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Uber claims flying taxis will buzz above Dubai and Dallas by 2020

Uber flying taxi rendering
Image used with permission by copyright holder
Flying cars have been a science fiction staple for decades, but Uber wants to bring them a step closer to reality.

The ridesharing company wants to deploy flying taxis in Dallas, Texas and Dubai by 2020, chief product officer Jeff Holden said at the Uber Elevate Summit in Dallas Tuesday, according to Reuters. The flying taxis would be electric, would have vertical takeoff and landing (VTOL) capability, and would be quiet enough to operate in urban areas, according to the presentation.

As with longer-distance flights, the advantage of flying taxis would be low travel times. They could cut the travel time between San Francisco’s downtown Marina and San Jose down to 15 minutes from the two hours it takes to make the same trip by road, according to Uber.

Costs should be reasonable as well, the company claims. In early, small-scale operations, the company believes it can achieve costs of $1.32 per passenger miles, slightly higher than taking UberX over the same distance, Uber’s Holden said. But over time, Uber believes the cost of flying-taxi service will fall below that of cars.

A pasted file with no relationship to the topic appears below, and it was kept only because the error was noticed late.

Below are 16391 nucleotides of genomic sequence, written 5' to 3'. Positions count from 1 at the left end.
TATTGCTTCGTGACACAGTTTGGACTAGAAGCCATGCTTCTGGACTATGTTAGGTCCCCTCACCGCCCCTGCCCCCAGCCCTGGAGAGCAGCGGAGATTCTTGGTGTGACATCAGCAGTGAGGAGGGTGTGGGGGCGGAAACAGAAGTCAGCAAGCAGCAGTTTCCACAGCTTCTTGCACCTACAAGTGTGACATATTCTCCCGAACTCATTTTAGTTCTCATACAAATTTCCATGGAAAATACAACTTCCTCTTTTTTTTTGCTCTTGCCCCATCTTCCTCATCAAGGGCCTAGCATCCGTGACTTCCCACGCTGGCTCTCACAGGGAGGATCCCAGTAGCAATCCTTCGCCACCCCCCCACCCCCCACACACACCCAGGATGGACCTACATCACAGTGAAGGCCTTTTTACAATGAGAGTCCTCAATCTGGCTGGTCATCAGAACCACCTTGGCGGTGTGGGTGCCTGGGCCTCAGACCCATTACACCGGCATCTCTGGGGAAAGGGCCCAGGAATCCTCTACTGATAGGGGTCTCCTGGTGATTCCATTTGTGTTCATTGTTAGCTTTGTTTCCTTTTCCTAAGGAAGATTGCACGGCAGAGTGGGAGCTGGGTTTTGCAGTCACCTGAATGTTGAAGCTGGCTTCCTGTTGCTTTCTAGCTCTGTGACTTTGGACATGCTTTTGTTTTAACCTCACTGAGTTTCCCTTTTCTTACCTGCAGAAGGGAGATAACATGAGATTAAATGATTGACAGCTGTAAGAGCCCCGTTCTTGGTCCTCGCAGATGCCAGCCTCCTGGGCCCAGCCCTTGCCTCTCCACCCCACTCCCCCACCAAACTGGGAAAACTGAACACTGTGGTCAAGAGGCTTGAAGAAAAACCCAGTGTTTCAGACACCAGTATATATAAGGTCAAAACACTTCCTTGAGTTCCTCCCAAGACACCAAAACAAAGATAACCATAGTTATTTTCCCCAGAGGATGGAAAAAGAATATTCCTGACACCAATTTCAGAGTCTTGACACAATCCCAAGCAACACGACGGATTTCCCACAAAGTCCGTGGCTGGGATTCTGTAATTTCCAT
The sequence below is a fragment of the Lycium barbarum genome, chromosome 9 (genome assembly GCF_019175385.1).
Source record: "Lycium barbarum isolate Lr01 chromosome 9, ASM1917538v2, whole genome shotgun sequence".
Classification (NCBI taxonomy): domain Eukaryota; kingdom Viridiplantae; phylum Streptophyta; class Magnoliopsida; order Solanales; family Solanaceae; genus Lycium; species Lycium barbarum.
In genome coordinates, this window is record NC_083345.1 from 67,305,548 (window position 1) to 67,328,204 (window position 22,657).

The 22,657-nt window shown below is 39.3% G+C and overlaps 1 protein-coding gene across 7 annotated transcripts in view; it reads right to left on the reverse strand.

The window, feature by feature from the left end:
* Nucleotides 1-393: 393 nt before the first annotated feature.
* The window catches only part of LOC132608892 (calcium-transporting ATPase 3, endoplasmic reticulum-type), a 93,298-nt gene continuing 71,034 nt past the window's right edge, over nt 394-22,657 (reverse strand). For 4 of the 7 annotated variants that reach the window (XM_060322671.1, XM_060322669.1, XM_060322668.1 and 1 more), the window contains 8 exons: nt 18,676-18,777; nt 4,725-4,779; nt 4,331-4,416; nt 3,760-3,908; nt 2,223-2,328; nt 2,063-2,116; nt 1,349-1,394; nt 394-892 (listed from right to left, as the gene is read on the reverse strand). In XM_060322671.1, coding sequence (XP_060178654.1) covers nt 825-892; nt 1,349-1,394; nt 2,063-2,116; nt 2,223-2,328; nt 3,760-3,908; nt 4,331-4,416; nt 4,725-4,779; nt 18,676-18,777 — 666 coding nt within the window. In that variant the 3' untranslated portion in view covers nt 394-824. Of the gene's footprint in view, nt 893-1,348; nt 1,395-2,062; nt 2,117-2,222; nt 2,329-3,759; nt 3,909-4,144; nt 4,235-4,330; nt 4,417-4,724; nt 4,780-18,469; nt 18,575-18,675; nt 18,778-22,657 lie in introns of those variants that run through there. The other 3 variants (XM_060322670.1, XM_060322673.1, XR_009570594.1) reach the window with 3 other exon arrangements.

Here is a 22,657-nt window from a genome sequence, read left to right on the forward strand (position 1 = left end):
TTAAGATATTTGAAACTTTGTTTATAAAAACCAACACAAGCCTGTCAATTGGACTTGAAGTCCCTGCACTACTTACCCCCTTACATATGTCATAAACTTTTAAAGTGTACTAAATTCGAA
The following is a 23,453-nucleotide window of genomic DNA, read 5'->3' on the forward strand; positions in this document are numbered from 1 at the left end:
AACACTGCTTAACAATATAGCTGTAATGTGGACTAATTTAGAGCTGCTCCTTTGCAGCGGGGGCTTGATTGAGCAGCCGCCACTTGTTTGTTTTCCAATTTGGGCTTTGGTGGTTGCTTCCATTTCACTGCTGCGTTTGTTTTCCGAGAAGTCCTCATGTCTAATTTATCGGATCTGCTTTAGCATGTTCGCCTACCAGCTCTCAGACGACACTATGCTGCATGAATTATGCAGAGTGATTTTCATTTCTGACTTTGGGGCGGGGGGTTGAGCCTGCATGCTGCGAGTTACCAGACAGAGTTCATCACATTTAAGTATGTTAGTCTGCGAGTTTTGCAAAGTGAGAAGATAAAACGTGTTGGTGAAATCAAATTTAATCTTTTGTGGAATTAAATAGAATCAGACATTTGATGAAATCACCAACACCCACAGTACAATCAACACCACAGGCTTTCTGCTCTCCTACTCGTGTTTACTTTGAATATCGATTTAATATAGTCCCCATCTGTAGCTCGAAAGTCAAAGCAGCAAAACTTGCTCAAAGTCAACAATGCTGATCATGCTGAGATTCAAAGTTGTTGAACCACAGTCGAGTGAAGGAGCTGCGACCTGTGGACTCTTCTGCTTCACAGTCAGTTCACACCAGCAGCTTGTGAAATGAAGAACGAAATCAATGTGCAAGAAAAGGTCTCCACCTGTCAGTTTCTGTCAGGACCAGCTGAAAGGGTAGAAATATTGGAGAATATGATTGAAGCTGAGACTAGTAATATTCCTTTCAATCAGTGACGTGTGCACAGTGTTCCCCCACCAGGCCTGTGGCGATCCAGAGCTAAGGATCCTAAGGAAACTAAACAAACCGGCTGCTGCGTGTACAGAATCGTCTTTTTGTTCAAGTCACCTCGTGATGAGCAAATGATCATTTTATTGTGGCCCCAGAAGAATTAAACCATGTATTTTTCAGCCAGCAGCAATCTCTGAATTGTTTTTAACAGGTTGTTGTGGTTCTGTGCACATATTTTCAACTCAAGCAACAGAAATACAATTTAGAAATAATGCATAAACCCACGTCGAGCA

Uber is working with Hillwood Properties to develop four “vertiports” to handle the flying taxis in Dallas, starting next year, Holden said. It’s also working with Dubai’s government to get flying taxis in the air in time for World Expo 2020, which will be held in the city. Uber is partnering with multiple companies, including Bell Helicopter, Pipistrel, Mooney, and Embraer, to develop the taxis. ChargePoint, which manufactures and operates charging stations for electric cars, will make charging equipment for the vehicles.

Flying taxis are an ambitious move for Uber, which is currently being rocked by scandals over everything from allegations of sexual harassment to claims that it used secret software to track drivers from rival Lyft. The company’s other futuristic tech initiative, a self-driving car program, has experienced multiple setbacks, most notably a lawsuit from Waymo claiming Uber benefited from stolen information.

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Stephen Edelstein
Stephen is a freelance automotive journalist covering all things cars. He likes anything with four wheels, from classic cars…
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